We present a record of monsoon variations for the early and middle Holocene that is inferred from the geochemistry of sediment cores from Ahung Co, a lake in central Tibet. The resolution of this record is better than 50 yr and the age model is derived from radiocarbon ages of terrestrial charcoal, which eliminates errors associated with the lake hard-water effect. We made down-core geochemical measurements of % carbonate, % organic carbon, C/N and δ
13C of bulk organic matter, δ
13C and δ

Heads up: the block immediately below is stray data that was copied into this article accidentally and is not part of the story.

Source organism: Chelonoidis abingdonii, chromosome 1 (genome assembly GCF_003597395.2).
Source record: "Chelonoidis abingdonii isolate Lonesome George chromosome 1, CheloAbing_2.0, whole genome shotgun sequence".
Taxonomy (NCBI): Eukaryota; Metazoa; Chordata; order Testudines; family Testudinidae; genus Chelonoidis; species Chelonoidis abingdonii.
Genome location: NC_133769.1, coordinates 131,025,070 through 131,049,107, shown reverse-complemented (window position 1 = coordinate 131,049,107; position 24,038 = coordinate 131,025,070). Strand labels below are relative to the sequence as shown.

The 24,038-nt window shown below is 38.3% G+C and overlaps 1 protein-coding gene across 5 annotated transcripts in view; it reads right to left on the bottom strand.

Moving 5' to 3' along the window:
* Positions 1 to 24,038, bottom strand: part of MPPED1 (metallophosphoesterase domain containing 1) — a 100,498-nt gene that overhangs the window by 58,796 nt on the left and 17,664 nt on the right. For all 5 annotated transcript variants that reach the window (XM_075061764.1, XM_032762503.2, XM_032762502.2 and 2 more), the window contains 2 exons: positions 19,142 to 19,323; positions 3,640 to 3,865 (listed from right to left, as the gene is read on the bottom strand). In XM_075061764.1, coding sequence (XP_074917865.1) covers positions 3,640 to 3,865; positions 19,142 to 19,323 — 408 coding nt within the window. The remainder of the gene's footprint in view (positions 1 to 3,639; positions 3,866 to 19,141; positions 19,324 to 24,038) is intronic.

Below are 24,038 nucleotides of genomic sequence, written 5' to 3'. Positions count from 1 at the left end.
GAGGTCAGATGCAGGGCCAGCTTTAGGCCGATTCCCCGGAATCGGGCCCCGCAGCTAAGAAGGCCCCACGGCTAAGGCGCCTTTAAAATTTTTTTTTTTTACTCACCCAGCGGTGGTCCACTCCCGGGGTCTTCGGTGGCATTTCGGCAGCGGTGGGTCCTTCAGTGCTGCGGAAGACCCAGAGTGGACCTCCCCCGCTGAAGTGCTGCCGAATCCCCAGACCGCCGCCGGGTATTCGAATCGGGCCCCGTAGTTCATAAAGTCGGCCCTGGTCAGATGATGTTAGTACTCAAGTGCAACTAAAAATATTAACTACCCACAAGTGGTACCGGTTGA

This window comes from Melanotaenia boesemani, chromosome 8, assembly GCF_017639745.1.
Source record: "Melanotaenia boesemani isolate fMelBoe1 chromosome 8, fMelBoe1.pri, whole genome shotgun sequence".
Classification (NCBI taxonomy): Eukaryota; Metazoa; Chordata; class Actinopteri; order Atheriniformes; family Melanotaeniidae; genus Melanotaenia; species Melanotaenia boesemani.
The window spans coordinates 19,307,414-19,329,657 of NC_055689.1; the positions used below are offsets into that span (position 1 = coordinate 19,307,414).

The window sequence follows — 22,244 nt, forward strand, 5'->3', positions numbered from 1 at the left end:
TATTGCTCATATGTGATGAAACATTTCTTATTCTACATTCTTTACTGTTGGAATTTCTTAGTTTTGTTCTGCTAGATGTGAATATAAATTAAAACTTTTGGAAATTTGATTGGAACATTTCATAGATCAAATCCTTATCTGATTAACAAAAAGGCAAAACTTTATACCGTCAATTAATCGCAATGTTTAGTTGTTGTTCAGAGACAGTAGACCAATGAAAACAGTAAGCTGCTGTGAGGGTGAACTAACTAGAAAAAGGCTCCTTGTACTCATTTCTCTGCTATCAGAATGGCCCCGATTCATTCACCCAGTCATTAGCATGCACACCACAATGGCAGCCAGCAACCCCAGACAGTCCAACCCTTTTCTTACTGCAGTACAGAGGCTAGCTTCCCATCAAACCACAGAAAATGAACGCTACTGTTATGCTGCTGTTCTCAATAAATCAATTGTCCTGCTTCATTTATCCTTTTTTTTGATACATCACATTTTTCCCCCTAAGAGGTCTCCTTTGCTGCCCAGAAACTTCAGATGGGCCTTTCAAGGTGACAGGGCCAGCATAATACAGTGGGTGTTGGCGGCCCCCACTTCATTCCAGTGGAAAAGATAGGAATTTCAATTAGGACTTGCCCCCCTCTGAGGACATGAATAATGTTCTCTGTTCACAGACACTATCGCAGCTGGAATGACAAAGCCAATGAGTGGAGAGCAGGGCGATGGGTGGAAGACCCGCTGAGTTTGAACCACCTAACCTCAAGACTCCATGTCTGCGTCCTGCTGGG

18O of carbonate, and % dolomite. Proxy calibration and modern water-balance reconstruction show that these are proxies for lake depth and the amount of monsoon precipitation. We find that lake level and monsoon precipitation have been decreasing at Ahung Co since the early Holocene (∼7500 cal yr B.P.). Superimposed on this trend are rapid declines in monsoon rainfall at 7000–7500 and 4700 cal yr B.P. and seven century-scale wet–dry oscillations. The cores do not contain sediment from the last ∼4000 yr. Surface sediments from the lake accumulated during the 20th century, however. From this, we argue that lake levels have risen again recently following a late Holocene dry period.